Chesapeake hit with another Barnett Shale suit

Houston (Platts)--7 Jul 2016 616 pm EDT/2216 GMT

Chesapeake Energy has once again become the target of a lawsuit by property owners in the North Texas Barnett Shale region alleging the producer underpaid millions of dollars of royalties to them.

In a suit filed in District Court of Dallas County, more than 30 North Texas businesses and individuals are suing Chesapeake and Total USA, alleging that Oklahoma City-based Chesapeake's $588 million sale of assets to New York hedge fund Global Infrastructure Partners in 2009 resulted in the charging of unreasonable fees on royalties.

The lawsuit, which involves oil and gas leases covering more than 5,400 mineral acres and more than 750 producing gas wells in Tarrant, Johnson and Ellis counties in Texas, alleges that the sale was structured to benefit Chesapeake at the expense of royalty owners.

"Chesapeake structured its midstream asset sale and transportation agreements in such a way that the lessors and royalty owners bore unreasonable costs," plaintiffs' attorney Daniel Charest of Dallas said in a statement.

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Representatives for Chesapeake and Total could not be reached for comment Thursday.

The suit alleges that the royalty underpayments began with the sale of Chesapeake's midstream assets to GIP and the subsequent formation of Chesapeake Midstream, later called Access Midstream, to manage those assets.

The deal included an exclusive 20-year production commitment related to Chesapeake's Barnett Shale midstream gathering assets.

"As part of this transaction, the Chesapeake defendants agreed to pay excessive, unreasonable gathering charges (the "Barnett Gathering Fees") to Chesapeake Midstream/Access," the suit charges.

Those fees formed "the core of the excessive charges that the Chesapeake defendants deduct from the monthly royalty and overriding royalty interest owner payments," the suit alleges.


The suit quotes Chesapeake Energy's former CEO, the late Aubrey McClendon, who in September 2009 called the Barnett Shale midstream asset sale "the first step in unlocking the embedded value in [Chesapeake's] midstream assets and further execution of its monetization program."

The plan resulted in the enrichment of Chesapeake and the other defendants at the expense of the royalty owners, the suit alleges.

"The onerous terms in the gathering agreement, including the Barnett Gathering Fees, were a cost of that plan," the lawsuit claims.

Chesapeake is no stranger to lawsuits related to alleged underpayments of royalties in the Barnett Shale play and other basins in which it operates.

"Chesapeake is defending numerous lawsuits filed by individual royalty owners alleging royalty underpayment with respect to properties in Texas," the company said in its March 31 10-Q filing with the Securities and Exchange Commission.

"These lawsuits, which primarily relate to the Barnett Shale, generally allege that Chesapeake underpaid royalties by making improper deductions and using incorrect production volumes," the company said.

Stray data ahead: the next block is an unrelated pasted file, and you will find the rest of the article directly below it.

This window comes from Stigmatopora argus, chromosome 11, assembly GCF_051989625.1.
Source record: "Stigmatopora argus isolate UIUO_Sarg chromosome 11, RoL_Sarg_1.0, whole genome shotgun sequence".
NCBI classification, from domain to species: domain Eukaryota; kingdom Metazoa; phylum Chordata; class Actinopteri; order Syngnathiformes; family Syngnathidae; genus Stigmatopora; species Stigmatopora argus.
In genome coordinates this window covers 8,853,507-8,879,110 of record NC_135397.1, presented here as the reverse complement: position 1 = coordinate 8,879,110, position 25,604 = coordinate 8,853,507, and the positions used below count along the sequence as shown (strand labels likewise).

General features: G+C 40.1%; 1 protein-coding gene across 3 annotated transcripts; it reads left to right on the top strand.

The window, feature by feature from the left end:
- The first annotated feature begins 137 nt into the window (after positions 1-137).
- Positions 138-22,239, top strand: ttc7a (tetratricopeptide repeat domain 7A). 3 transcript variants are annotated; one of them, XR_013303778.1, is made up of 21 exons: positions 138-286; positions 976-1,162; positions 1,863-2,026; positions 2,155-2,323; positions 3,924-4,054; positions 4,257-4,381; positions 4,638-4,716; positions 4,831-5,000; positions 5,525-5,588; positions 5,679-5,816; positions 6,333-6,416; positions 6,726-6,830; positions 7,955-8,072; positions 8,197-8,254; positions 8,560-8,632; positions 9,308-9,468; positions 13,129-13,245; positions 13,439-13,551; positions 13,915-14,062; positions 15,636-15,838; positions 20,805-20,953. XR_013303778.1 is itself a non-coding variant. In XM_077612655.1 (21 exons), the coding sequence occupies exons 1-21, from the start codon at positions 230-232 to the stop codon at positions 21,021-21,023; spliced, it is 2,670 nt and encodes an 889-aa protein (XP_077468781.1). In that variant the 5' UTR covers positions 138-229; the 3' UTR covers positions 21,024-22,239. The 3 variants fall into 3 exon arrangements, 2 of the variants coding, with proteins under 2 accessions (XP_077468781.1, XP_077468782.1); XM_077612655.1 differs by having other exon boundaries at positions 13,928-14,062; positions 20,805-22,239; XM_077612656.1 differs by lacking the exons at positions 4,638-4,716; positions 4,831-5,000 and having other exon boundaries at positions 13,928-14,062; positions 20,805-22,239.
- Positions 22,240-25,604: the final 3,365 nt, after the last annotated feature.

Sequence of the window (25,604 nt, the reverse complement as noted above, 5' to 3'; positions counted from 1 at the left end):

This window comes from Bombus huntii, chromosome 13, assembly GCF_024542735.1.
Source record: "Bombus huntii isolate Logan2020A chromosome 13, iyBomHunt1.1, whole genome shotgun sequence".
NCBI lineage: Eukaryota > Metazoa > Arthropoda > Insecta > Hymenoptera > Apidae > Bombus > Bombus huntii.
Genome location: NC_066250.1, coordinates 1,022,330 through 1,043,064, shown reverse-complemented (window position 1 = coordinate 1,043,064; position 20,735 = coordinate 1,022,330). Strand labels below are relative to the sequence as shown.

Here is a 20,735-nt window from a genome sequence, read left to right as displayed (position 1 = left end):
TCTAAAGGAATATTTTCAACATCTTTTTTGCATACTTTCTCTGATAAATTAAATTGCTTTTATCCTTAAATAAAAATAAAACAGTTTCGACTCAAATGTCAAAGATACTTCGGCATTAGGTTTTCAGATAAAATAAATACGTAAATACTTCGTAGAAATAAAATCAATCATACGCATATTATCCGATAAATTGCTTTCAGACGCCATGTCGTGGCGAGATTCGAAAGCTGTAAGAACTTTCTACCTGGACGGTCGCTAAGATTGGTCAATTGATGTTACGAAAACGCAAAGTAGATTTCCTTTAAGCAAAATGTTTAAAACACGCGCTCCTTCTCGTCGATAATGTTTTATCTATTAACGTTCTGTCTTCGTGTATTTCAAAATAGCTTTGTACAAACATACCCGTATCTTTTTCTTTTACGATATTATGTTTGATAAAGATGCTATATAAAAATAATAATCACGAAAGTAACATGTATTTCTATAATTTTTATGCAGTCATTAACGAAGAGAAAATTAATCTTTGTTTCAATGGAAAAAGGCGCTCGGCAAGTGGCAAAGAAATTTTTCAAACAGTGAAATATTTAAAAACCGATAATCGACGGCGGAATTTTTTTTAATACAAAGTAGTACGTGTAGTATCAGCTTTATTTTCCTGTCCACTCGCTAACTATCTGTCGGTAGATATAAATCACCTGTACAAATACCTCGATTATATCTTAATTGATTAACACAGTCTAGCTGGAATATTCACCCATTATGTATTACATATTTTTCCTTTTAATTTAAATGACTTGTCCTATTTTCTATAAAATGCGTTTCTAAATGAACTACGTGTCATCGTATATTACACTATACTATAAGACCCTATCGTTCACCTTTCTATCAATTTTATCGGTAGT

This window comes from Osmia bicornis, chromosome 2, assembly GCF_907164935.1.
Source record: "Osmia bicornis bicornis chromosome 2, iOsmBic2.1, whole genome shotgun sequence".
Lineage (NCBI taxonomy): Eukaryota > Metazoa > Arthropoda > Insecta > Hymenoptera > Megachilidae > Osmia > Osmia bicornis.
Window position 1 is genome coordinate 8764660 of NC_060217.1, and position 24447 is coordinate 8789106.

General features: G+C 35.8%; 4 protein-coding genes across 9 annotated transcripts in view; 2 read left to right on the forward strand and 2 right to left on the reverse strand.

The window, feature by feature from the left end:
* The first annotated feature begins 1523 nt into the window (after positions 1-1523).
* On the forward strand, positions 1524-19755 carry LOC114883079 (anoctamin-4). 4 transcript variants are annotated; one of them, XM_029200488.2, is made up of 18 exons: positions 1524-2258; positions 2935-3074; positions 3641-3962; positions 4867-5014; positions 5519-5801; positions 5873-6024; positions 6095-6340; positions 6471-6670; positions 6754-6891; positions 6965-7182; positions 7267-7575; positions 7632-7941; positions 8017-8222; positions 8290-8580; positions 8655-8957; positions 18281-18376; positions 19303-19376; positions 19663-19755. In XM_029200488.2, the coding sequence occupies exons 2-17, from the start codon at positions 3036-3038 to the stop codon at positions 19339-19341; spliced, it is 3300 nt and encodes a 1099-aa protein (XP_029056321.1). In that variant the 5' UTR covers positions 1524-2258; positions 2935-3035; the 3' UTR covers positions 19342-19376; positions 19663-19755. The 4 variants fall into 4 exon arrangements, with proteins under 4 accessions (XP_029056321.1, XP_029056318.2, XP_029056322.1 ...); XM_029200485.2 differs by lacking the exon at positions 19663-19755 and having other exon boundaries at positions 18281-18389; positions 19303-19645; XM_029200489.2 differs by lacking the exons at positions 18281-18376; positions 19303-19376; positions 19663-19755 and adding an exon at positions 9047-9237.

Chesapeake added that it expected that additional lawsuits would be filed by new plaintiffs making similar allegations.

In addition to the Barnett Shale suits, last December the Commonwealth of Pennsylvania filed a lawsuit in the Bradford County Court of Common Pleas "related to royalty underpayment and lease acquisition and accounting practices with respect to properties in Pennsylvania," Chesapeake said.

"The lawsuit, which primarily relates to the Marcellus Shale and Utica Shale, alleges that Chesapeake violated the Pennsylvania Unfair Trade Practices and Consumer Protection Law by making improper deductions and entering into arrangements with affiliates that resulted in underpayment of royalties," the company said.


In addition, Chesapeake noted that putative statewide class actions in Pennsylvania and Ohio and purported class arbitrations in Pennsylvania had been filed on behalf of royalty owners "related to alleged underpayment of royalties as a result of the company's divestiture of substantially all of its midstream business and most of its gathering assets in 2012 and 2013."

In that case, Pennsylvania Attorney General Kathleen Kane accused Chesapeake of engaging with a "bait-and-switch," scheme with landowners.

Both Chesapeake and Total already have resolved a number of royalty-related lawsuits involving both public entities and private landowners in the Barnett Shale region.

In May, the Fort Worth City Council voted to approve a $15 million settlement with the Chesapeake in a lawsuit that claimed the company had underpaid royalties for gas produced on city-owned land.

In the same week, Chesapeake announced that it and Total E&P had agreed to pay out about $52.5 million to settle a lawsuit brought by about 13,000 private North Texas landowners to settle similar royalty claims.

Last September, Chesapeake settled a lawsuit with a group of Barnett Shale mineral rights owners led by prominent Texas oil and gas investor Edward Bass.

--Jim Magill,

--Edited by Richard Rubin,

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